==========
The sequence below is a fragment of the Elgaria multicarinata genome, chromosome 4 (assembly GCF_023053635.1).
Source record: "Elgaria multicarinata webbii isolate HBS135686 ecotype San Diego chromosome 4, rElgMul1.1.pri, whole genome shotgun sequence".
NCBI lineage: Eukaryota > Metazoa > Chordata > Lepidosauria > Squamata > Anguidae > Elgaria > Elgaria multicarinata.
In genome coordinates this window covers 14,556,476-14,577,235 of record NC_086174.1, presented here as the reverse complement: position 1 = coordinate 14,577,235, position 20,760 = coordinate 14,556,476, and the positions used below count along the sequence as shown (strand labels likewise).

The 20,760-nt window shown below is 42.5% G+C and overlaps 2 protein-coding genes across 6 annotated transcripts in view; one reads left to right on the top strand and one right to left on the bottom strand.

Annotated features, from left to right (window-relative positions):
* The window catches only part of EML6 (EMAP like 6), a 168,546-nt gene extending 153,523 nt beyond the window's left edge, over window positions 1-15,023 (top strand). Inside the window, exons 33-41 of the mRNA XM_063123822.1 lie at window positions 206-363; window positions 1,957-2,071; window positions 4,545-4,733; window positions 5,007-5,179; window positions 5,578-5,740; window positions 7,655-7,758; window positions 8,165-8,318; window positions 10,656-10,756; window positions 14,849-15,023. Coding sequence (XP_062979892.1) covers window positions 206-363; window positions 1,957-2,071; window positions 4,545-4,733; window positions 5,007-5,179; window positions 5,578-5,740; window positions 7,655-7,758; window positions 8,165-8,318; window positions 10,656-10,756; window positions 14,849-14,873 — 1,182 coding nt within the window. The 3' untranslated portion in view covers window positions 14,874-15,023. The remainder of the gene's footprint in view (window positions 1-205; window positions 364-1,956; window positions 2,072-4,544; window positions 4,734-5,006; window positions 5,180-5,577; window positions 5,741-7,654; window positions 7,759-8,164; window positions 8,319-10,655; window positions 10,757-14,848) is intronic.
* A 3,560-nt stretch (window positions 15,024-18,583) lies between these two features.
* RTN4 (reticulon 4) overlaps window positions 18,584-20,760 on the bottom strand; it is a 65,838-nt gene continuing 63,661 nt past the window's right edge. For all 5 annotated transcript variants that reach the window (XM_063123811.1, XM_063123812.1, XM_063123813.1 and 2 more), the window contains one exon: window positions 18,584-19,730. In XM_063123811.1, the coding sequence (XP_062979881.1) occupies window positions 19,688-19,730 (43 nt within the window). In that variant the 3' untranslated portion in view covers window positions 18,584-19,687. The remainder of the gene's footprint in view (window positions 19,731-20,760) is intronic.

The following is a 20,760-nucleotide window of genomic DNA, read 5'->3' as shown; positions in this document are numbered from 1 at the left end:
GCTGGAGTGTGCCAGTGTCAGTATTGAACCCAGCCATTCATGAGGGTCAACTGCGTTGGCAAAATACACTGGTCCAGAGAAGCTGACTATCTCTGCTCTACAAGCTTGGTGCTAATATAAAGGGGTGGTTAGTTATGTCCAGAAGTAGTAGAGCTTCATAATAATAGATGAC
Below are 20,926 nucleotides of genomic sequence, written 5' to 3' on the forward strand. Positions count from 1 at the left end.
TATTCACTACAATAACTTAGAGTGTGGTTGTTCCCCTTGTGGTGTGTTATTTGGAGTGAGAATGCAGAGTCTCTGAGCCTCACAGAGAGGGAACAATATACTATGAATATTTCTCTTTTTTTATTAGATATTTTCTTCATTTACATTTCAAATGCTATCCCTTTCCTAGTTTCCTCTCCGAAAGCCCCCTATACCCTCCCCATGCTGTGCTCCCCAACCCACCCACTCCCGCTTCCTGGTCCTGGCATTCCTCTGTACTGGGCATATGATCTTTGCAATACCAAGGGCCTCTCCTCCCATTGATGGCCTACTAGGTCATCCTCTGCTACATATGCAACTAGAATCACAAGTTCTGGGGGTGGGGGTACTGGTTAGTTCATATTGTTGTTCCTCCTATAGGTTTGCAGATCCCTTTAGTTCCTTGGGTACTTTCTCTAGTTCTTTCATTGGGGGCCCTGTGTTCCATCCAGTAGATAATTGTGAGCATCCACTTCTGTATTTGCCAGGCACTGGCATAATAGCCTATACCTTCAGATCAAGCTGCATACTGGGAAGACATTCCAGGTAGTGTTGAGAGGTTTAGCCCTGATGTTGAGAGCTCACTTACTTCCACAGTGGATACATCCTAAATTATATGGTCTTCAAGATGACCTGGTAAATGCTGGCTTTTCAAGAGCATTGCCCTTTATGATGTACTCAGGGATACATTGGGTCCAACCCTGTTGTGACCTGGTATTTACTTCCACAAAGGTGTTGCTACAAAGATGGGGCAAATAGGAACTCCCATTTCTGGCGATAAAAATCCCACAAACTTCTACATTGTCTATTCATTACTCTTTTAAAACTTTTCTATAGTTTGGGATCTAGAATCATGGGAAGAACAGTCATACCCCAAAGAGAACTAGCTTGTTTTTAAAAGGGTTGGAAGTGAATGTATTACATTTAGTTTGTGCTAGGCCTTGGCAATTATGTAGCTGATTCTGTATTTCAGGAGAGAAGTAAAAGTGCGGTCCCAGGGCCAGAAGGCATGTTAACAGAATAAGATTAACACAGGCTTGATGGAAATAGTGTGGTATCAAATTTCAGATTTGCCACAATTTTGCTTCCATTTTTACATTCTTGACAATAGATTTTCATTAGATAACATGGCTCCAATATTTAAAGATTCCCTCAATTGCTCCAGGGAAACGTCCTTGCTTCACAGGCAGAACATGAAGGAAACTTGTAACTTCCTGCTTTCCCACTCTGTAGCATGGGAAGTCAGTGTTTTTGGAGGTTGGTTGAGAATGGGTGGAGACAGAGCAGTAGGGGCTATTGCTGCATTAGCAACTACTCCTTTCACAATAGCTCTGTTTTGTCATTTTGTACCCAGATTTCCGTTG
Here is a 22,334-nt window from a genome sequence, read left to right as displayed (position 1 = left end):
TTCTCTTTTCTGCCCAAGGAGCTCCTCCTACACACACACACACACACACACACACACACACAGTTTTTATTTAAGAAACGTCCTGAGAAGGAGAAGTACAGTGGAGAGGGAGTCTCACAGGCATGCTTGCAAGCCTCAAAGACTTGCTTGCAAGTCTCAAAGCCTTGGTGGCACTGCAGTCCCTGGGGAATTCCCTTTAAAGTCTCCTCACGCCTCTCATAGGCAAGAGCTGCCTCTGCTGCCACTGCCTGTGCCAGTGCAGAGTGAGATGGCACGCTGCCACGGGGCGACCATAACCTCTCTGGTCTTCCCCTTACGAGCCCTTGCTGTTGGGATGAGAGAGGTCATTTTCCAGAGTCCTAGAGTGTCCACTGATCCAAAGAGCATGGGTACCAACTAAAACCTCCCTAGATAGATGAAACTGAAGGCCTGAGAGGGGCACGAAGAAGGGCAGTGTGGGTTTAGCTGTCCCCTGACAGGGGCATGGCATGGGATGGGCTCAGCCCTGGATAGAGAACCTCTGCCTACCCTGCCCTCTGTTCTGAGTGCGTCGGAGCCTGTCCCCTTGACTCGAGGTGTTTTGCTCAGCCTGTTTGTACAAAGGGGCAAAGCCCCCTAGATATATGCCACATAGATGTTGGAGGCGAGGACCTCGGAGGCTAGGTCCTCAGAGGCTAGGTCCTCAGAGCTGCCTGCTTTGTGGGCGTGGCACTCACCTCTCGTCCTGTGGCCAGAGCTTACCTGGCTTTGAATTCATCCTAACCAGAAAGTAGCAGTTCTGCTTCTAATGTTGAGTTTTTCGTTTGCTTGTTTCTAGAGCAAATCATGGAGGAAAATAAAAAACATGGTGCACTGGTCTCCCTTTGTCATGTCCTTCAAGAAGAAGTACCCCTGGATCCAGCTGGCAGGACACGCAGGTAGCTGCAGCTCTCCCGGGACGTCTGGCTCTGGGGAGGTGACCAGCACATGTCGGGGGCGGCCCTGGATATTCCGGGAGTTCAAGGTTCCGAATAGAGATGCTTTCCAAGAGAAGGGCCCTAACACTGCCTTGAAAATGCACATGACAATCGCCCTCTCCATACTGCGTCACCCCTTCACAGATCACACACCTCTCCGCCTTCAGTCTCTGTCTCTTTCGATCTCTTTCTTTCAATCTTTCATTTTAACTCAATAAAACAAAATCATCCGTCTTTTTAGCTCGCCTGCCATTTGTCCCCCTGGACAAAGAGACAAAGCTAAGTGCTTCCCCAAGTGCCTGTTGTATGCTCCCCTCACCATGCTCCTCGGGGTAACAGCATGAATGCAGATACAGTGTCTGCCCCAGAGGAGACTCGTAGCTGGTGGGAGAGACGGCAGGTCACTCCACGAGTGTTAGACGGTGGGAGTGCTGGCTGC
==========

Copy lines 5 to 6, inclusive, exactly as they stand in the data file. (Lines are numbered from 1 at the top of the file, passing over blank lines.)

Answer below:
The 20,760-nt window shown below is 42.5% G+C and overlaps 2 protein-coding genes across 6 annotated transcripts in view; one reads left to right on the top strand and one right to left on the bottom strand.

Annotated features, from left to right (window-relative positions):